“Robert and I will be going in first. Everyone in there has been through enough, with the attack on their home. I’m sure having a helicopter flying around has only added to their anxiety. If we all go in at once, it may put them over the edge.”

The two of us were just about to step out when Artemis jumped in through the opened door. He never gave us a second look, just dove up front and buried his muzzle into Ben’s chest.

Laughing to ourselves, Robert and I climbed out and made our way over to the tree line. With the sound of the rotor still cutting through the air behind us, I decided it was safe to talk. 

“That thing about needing them to wait there while we went ahead was just bullshit,” I said to him without stopping.

“Then why did you say it?”

“I needed to talk to you away from Cornelius. According to Josh, Simon and Cornelius knew each other.”

“Are you saying they are cohorts?” he asked, turning his head towards me as we walked.

“I’m not saying anything like that,” I replied. “I’m just letting you know what Josh told me.”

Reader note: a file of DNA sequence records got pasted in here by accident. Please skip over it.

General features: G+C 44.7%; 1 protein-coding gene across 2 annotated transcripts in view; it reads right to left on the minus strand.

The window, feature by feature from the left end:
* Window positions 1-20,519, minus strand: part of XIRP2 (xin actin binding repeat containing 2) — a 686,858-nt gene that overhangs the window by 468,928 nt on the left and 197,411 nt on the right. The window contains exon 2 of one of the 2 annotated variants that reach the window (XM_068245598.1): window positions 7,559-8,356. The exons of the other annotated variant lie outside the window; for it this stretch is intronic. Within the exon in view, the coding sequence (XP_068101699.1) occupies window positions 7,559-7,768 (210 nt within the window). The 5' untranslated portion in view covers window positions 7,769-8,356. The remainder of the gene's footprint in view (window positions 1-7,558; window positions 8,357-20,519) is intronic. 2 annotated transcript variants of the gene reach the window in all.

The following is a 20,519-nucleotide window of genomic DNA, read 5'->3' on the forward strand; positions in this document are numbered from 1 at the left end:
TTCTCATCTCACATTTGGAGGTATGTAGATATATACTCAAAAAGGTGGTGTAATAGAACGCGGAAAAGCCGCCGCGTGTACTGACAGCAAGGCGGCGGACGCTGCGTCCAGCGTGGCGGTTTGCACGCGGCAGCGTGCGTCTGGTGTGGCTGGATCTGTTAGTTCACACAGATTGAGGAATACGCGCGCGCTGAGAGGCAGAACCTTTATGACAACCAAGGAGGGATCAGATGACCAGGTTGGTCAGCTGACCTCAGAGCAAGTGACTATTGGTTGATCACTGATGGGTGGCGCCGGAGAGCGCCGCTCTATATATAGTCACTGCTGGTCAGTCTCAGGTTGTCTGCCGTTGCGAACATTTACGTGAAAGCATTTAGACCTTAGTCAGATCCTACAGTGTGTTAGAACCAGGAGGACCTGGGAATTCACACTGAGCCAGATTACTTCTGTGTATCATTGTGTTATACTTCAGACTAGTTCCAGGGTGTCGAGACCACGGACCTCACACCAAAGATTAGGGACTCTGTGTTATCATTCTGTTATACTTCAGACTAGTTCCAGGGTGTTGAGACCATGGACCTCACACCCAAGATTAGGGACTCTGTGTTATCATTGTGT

Rob grinned and nodded his head before speaking. “I thought there was something odd about the way those two were looking at each other. What should we do about it?”

“Nothing for now,” I said as we were about to reach the others. “When the time is right, we will ask him about it.”

I had just finished talking when Robert suddenly spotted Katherine. Like a bullet, he shot past me and raced towards her. Seeing him, she did the same. Pushing through the crowd, they dove into each other’s arms. For nearly a full minute, they held tightly to one another, neither speaking a word. Then Robert released his grip and dropped to his knees, kissing her belly.